FIG. 2 is an exemplary electronic device 200 suitable for practicing the illustrative embodiment of the present invention. The electronic device 200 includes a network interface 230, a MODEM 240, a secondary memory 250, a primary memory 260, a microprocessor 270, a monitor 280 and a keyboard/mouse 290. One of ordinary skill in the art will appreciate that the CAD environment 110 and the block diagram modeling environment 140 may be provided in a same electronic device 200 or in separate electronic devices 200. One of ordinary skill in the art will also appreciate that the CAD environment 110 and the block diagram modeling environment 140 provided in separate electronic devices 220 may be connected through communication networks using the MODEM 240 and network interface 230. The network interface 230 and the MODEM 240 enable the electronic device 200 to communicate with other electronic devices through communication networks, such as Internet, intranet, LAN (Local Area Network), WAN (Wide Area Network) and MAN (Metropolitan Area Network). The communication facilities may support for the distributed implementations of the present invention. The microprocessor 270 controls each component of the electronic device 200 to run software tools for the modeling environments 110 and 140 properly. The electronic device 200 receives the input data necessary for translating a model 120 into a block diagram model 140, such as the input data for setting a translator (see FIG. 3), through the keyboard/mouse 290. The electronic device 200 displays in the monitor 280 the models 120 and/or 140 generated in each of the modeling environments 110 and 140. The primary memory 260 fetches from the secondary memory 250 and provides to the microprocessor 270 the codes that need to be accessed by the microprocessor 270 to operate the electronic device 200 and to run the modeling environments 110 and 140. The secondary memory 250 usually contains software tools for applications. The secondary memory 250 includes, in particular, code 251 for the CAD environment 110, code 252 for the neutral data format 130, and code 230 for the a block diagram modeling environment 140.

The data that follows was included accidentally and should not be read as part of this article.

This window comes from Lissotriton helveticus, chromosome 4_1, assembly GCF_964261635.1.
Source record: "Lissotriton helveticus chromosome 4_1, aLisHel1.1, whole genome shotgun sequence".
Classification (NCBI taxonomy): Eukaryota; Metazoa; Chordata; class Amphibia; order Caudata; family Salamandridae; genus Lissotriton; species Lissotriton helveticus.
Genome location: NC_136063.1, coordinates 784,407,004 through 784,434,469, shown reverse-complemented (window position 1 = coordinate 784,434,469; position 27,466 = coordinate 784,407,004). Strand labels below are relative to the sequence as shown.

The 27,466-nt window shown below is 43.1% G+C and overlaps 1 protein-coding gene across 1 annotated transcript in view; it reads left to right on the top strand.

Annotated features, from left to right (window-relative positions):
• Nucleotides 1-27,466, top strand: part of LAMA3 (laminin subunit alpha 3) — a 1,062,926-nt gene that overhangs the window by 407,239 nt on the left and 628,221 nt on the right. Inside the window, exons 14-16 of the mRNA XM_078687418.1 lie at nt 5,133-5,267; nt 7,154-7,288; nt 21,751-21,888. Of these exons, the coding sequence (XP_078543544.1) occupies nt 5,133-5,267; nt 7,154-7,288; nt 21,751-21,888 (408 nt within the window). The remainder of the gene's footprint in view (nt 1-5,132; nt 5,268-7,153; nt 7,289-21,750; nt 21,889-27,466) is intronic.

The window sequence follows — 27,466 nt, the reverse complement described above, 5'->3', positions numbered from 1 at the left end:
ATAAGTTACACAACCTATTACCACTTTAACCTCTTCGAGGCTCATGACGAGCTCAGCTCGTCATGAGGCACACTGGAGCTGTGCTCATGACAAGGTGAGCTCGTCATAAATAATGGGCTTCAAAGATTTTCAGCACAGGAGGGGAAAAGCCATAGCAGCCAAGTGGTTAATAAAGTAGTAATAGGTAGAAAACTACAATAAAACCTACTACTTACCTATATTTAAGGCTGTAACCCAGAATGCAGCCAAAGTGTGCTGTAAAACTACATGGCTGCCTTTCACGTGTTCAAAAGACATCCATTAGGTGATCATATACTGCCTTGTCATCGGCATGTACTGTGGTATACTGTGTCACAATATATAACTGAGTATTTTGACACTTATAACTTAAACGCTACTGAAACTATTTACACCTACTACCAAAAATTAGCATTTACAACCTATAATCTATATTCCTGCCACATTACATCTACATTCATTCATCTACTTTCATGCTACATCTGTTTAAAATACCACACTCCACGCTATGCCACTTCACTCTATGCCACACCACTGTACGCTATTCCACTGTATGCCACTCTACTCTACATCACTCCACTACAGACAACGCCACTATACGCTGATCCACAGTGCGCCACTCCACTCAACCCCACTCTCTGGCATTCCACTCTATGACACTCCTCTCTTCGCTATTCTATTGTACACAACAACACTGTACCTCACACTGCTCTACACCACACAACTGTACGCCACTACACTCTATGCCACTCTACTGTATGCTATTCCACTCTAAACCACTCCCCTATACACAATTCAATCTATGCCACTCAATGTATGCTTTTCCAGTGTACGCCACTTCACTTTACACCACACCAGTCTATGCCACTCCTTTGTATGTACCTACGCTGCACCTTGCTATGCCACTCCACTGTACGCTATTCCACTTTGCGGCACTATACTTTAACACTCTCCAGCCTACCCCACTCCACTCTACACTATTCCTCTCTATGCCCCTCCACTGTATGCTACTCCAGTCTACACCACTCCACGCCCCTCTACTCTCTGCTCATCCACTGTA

FIG. 3 depicts an illustrative embodiment of the present invention in which a translator 310 translates a CAD model 120 into an XML file that serves as the neutral data format 130. The CAD model 120 is exported (i.e. translated) into the XML file 130 by the translator 310. The translator 310 may be integrated with the CAD environment 110 in the illustrative embodiment of the present invention. One of ordinary skill in the art will appreciate that the translator 310 may stand alone in other embodiments of the present invention. One of ordinary skill in the art will also appreciate that the translator 310, alternatively, may be integrated with the block diagram modeling environment 140 that imports the XML file 130.

An exemplary CAD model for a robot arm is shown in FIG. 4. In this example case, the robot arm model may be created or loaded in a model window 400 that includes two panes: a right pane 410 for displaying three-dimensional geometry of the robot arm and a left pane 420 for displaying information relating to the parts and mates of the robot arm model. The robot arm model includes multiple parts, multiple mates and one subassembly. As shown in the right pane 410, the robot arm model includes four rigid parts: a base 411, an upper arm 412, a forearm 413 and a wrist 414. The robot arm model also includes a subassembly, designated as a gripper 415, that includes two fingers 416. The upper arm 412 can move relative to the base 411 by pitching, yawing and rolling (three DoFs). The forearm 413 can yaw relative to the upper arm 412 (one DoF). The wrist 414 can pitch relative to the forearm 413 (one DoF). The gripper 415 can rotate about its symmetry axis (one DoF). The whole assembly has eight DoFs. The subassembly alone contains two, allowing each finger 416 in the gripper 415 can open and close separately. The main assembly has six DoFs. The hierarchical structure of the robot arm model is displayed on the left pane 420 in which the robot arm model includes a base 421, an upper arm 422, a forearm 423, a wrist 424 and a gripper 425 on the first level of the hierarchical structure.